On the surface, this is the story of a well-known police commissioner's attempt to have a relaxing vacation with his wife (Marie Bunel). But Bellamy is all too willing to allow the outside world to invade his wife's provincial family home, when a case involving a dead body found in a burned out car wreck literally comes knocking on his door. To make matters worse, Bellamy invites his abrasive and abusive brother (Clovis Cornillac) to stay with them for a time. While the case is the film's primary focus, the real drama of the film involves Bellamy dealing with his disappointed wife, who simply wants the couple to enjoy some downtime, and his thieving, con artist of a brother, who has been feeling like second fiddle to Paul since they were kids (with different fathers).
Jacques Gamblin plays a character whose identity should probably not be revealed here, but when he arrives at the inspector's home seeking protection, he sets off a chain reaction of events that involve a wife (Jacques Gamblin) and mistress (Vahina Giocante), neither of whom seem particular distressed at his going missing. But the real pleasure of Inspector Bellamy is sitting back and watching these great French masters ply their craft as elegantly as they have for decades. It may not be their finest work, but that in no way removes the enjoyment of viewing their work together. The film opens today at the Music Box Theatre.
Recently Oscar nominated in the Best Documentary category, Waste Land is the spirit-lifting chronicle of Brazilian-born artist Vik Muniz, who traveled back back to his homeland to document the lives of "pickers" at Jardim Gramancho, the world's largest landfill outside of Rio de Janeiro. The pickers are an integral part of the city and nation's recycling efforts, but it is also grueling and sometimes dangerous work as men and women of all ages trail behind each new dump truck unloading waste materials onto the mammoth pile. Muniz typically uses as his medium discarded materials of all kinds, so this project seemed especially appropriate for his work. He hand selected a few especially interesting people as his subjects, photographed them, projected the images onto a giant canvas, and had the pickers come in and recreate the image using recyclables. Then he photographed the resulting work, and took them to an auction house in London, giving the proceeds of the pieces to the pickers, often changing the lives of these people forever.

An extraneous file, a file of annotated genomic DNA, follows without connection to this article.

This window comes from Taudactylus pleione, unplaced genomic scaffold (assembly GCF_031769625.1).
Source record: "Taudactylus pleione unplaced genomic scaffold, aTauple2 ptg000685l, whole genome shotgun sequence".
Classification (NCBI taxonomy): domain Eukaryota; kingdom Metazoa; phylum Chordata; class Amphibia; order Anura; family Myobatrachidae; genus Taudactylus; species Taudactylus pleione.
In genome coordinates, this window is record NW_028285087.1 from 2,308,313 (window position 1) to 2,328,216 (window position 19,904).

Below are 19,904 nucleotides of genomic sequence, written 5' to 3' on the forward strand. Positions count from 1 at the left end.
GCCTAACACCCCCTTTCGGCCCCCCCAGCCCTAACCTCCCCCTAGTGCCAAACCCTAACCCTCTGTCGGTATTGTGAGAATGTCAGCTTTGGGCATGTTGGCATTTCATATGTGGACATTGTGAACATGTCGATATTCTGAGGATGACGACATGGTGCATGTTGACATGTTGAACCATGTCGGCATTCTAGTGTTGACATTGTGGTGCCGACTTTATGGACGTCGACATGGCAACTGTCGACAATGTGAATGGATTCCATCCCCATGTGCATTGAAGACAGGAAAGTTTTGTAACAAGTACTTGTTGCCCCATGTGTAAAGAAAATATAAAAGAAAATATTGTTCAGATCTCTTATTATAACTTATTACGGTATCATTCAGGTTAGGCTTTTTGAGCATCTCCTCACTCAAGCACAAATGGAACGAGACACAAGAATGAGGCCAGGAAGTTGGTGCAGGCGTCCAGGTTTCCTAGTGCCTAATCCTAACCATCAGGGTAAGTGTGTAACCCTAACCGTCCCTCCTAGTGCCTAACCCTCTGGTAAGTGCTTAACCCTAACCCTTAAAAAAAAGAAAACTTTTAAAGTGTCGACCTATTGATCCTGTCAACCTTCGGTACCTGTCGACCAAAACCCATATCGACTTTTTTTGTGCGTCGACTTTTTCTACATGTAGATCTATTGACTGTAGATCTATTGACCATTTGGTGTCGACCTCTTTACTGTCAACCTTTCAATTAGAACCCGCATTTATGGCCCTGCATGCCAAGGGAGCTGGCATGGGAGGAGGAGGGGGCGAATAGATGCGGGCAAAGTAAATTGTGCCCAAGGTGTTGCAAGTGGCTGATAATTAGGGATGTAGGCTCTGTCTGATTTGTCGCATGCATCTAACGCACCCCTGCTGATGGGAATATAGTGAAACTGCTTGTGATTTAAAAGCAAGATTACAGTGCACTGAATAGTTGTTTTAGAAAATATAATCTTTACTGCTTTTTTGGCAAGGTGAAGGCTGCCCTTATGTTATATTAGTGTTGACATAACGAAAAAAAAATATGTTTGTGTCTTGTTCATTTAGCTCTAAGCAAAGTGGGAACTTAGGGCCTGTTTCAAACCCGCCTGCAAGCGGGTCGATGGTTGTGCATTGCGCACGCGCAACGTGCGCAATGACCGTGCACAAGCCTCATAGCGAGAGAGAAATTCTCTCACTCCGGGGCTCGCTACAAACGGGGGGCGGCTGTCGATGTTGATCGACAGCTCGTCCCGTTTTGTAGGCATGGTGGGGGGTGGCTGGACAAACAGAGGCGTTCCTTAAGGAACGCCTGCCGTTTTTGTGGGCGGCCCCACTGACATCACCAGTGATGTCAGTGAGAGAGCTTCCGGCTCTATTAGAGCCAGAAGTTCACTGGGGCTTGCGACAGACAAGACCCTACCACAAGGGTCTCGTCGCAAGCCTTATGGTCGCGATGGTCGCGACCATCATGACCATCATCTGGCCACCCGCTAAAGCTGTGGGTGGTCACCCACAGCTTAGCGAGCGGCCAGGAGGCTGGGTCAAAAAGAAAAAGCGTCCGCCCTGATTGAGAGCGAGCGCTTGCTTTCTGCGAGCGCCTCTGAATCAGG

Directed by Lucy Walker, Karen Harley and Joao Jardim, Waste Land digs deep into the lives of Muniz's subjects, showing the tight-knit community they have developed on the job. Their stories will make you weep openly, more for what they have overcome and their sheer willpower than because of anything sad in their lives. And when the subjects all get to attend the unveiling of the collection at Rio's most prestigious art gallery, they become the talk of the town, if only for one night. Heartwarming doesn't even begin to describe it.
I've been so conditioned over the years to look for the villains in most documentaries that it was refreshing to watch a film front loaded with kindness and generosity. I suppose you could look at the conditions in and around Rio as the enemy, or the lack of any recycling program. But if there were one, these wonderful people would be out of a job. Perhaps the most moving moment in Waste Land are the end titles that inform us what Muniz's subjects are up to today. There's a discussion at one point in the film about whether involving the pickers in the creation of the art or bringing them to the opening has given them too much hope, and that maybe when they realize they have to return to their old lives, it could be too much to handle. But the closing titles tell a different story. I'll let you discover that chapter in their lives. Waste Land is well deserving of its nomination. It opens today at the Music Box Theatre.